When you and your spouse split, you did so amicably. It isn’t a surprise, then, if you both are willing to agree on how to split your property, your children, and go your separate ways. While this is the dream for many couples who are going through the divorce process, it does not happen as often as one would like. If you and your spouse are fortunate enough to come to terms with your divorce, you may qualify to file the action as uncontested. Find out how you can do this and what steps need to be taken to make it final.
What Is an Uncontested Divorce?
Many issues need to be resolved before a judge can order a divorce. In some states, an uncontested divorce may provide a couple who agrees on all matters the opportunity to fast-track their divorce. In an uncontested divorce, you provide legal agreements stating how you are handling all required divorce elements. You must agree on how to split all assets and debts. Some state laws prohibit couples with children from getting an uncontested divorce, while others allow it.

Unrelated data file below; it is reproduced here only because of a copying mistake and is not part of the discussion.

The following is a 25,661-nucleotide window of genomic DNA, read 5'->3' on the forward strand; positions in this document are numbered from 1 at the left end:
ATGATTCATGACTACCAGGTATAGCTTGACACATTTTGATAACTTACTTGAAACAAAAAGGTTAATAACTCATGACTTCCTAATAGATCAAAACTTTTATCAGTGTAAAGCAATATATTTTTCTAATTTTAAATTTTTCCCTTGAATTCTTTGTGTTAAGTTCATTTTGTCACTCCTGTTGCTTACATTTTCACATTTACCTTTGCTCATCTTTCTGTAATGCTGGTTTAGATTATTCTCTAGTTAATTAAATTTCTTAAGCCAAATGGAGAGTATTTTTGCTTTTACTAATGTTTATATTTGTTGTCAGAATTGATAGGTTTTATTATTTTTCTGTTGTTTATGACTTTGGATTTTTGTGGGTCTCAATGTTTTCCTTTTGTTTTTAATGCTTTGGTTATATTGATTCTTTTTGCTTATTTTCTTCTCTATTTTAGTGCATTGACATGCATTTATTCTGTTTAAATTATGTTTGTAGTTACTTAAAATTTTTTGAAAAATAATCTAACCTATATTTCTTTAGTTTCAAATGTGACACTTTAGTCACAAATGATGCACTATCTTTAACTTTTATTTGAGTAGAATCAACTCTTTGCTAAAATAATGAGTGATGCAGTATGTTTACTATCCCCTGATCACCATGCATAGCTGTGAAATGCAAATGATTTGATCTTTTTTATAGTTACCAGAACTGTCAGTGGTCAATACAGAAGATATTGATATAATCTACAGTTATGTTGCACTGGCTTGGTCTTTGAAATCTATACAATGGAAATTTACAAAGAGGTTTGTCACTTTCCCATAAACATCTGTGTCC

Is a Lawyer Necessary for an Uncontested Divorce?
Some may think that an uncontested divorce is self-service and does not require the services of a divorce lawyer. However, in any court proceeding — especially a divorce — engaging the services of a lawyer is highly recommended. A lawyer is beneficial in an uncontested divorce. You will need an expert’s guidance on ensuring that you have all the issues agreed upon before submitting the paperwork. You will also need someone who knows what documentation is required and how to file it. Finally, a divorce lawyer can help you and your spouse reach an agreement on any outstanding issues if you agree on the majority of things. In some instances, a divorce attorney may act as a mediator to get all issues resolved.
What Happens if Spouses Disagree on One Issue?
When spouses agree on most issues of their divorce, there is a good reason to believe that they can agree on all of them. However, some things may prove more contentious than others. Child custody issues, for example, may bring out the worst in people, and if one spouse feels the other is being unfair, they may butt heads. If your attorney or a mediator cannot get you to agree, you will have to forego the uncontested divorce and instead rely on the contested route.